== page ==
In the days after the Brexit camp won the June 23 referendum on Britain’s continued presence in the EU, speculation turned to whether the pro-Leave victory would have a kind of domino effect, in which emboldened right-wing parties in France, Holland and elsewhere would push for referendums on EU membership, and destroy the EU in the process.
It seems–for now, at least–as if those fears were misplaced.
In a series of polls taken since the Brexit vote, support for the EU has actual risen in some member countries that were previously lukewarm on the institution.
In a poll by Voxmeter published by the Danish news service Ritzau on Monday, 69% of Danes polled said they supported EU membership for their country, compared to just over 60% before the Brexit vote, Bloomberg reports. At the same time, the number who wanted their own “Dexit” referendum fell from 40.7% to 32%.
“This poll confirms that nobody wants to put themselves in the kind of mess the British have created for themselves,” Marlene Wind, a professor in political science at the University of Copenhagen, told Bloomberg.
Similarly, a post-Brexit poll taken in Finland showed the number of Finns who supported a “Fixit” referendum falling from 43% beforehand to 31% after, according to Bloomberg; at the same time, the number of Finns who supported EU membership rose from 56% to 68%. (It bears noting that the before and after polls were taken by different pollsters.)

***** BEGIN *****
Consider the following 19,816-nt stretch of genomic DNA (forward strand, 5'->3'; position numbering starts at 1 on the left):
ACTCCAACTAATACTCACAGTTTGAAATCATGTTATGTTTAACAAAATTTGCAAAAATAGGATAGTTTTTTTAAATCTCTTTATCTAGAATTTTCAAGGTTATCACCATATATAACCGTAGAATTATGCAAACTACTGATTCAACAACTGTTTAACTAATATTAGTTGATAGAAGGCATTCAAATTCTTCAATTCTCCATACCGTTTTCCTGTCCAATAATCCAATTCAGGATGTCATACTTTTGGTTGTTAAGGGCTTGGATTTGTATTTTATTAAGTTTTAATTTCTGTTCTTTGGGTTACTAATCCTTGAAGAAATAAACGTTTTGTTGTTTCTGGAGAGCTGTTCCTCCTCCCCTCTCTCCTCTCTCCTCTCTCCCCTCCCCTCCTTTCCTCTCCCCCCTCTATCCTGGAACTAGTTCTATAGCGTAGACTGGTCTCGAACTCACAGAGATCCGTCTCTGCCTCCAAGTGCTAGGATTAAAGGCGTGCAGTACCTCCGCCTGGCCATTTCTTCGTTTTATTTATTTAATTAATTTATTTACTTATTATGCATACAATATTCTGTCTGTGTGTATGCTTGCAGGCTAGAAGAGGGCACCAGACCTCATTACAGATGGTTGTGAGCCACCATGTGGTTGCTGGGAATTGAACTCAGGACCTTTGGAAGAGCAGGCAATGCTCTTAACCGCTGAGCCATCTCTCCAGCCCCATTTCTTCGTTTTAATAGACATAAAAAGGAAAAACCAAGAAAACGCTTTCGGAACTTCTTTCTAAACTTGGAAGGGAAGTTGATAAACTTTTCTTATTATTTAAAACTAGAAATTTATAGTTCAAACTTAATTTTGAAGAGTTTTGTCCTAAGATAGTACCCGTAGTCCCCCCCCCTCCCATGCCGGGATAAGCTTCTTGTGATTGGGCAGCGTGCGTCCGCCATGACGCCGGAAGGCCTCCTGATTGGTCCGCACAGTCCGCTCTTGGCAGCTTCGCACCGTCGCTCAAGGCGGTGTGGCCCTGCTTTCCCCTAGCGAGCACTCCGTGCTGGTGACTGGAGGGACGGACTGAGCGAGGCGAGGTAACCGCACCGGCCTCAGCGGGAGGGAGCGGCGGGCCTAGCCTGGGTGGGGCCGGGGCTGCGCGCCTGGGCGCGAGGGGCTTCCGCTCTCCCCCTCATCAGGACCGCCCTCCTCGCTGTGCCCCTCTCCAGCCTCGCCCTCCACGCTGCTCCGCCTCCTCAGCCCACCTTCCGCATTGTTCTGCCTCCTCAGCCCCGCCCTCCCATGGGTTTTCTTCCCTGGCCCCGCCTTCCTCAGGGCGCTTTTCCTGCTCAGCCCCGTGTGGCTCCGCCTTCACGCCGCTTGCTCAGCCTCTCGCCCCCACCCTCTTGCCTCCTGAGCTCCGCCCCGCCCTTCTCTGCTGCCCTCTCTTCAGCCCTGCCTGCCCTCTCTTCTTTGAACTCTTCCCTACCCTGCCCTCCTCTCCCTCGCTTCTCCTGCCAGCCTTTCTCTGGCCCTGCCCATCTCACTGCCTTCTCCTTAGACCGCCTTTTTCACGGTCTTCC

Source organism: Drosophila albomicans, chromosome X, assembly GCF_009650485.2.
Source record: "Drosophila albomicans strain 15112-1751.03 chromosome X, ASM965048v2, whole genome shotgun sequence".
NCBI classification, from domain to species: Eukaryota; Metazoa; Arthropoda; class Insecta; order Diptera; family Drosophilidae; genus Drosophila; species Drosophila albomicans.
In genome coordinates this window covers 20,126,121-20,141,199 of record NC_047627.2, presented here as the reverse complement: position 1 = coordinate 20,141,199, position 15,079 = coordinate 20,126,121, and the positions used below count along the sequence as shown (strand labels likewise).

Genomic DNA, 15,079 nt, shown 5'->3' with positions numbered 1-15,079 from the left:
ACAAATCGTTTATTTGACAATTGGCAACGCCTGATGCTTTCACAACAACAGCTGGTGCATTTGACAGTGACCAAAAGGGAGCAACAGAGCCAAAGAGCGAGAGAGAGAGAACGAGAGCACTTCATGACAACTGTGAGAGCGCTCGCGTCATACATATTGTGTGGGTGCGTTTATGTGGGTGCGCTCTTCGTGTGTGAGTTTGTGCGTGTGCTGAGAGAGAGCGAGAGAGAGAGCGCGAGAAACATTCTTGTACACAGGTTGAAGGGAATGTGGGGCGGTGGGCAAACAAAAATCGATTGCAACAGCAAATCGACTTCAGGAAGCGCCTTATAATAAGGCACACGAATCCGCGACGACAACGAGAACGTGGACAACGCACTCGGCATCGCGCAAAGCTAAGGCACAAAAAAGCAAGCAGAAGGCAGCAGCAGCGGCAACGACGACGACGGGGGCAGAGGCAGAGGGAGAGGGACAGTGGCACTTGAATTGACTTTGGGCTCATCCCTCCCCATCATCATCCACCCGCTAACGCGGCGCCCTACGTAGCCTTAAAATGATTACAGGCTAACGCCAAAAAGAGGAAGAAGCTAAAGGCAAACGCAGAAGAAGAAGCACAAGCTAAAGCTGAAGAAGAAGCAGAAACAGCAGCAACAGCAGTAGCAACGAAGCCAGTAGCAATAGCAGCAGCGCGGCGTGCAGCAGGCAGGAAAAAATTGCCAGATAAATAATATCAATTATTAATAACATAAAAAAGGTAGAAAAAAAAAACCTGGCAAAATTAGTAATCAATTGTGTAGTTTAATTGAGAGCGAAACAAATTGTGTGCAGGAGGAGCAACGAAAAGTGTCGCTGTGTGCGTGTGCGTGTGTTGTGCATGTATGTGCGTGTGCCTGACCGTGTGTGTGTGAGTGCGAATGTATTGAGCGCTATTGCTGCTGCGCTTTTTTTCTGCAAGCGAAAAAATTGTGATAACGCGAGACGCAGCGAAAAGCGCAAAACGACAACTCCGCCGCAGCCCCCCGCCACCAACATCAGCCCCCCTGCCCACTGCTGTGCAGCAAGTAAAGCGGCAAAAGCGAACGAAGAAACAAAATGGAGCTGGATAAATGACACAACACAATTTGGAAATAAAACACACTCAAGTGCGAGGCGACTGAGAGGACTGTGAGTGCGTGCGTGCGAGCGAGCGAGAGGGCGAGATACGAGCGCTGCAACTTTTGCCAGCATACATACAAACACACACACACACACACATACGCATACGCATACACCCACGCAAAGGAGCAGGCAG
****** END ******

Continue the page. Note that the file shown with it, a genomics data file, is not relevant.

And in Italy, where sentiment against EU budgetary and monetary constraints is running high, a poll by IPSOS Mori for the newspaper Corriere della Sera showed a big majority (46%-28%) in favor of staying in the EU.
Brexit might have also played a role in Spain, which held national elections three days after the Brexit vote. An inconclusive poll in December gave a large number of seats to two upstart groups that challenged the establishment parties. In the post-Brexit elections, however, voters swung back to the perceived safety of mainstream parties, especially the center-right Partido Popular of acting Prime Minister Mariano Rajoy. In the aftermath of the June 26 elections, in which young anti-austerity party Unidos Podemos lost some 1 million votes compared to December, Unidos Podemos head Pablo Iglesias blamed his group’s poor performance in part on Brexit.
“If Brexit had an influence, if was in the direction of confirming people’s fear of change,” he said.
This quick rise in EU support doesn’t mean that the bloc can rest on its laurels, however. The flight to safety caused by post-Brexit chaos does nothing to solve European anger over major EU issues such a refugee quotas and Brussels budgetary meddling.
In this vein, Jan Jørgensen, a spokesman for Denmark’s ruling Venstre party, warned that the poll results in his country didn’t mean Danes thought the EU was nirvana.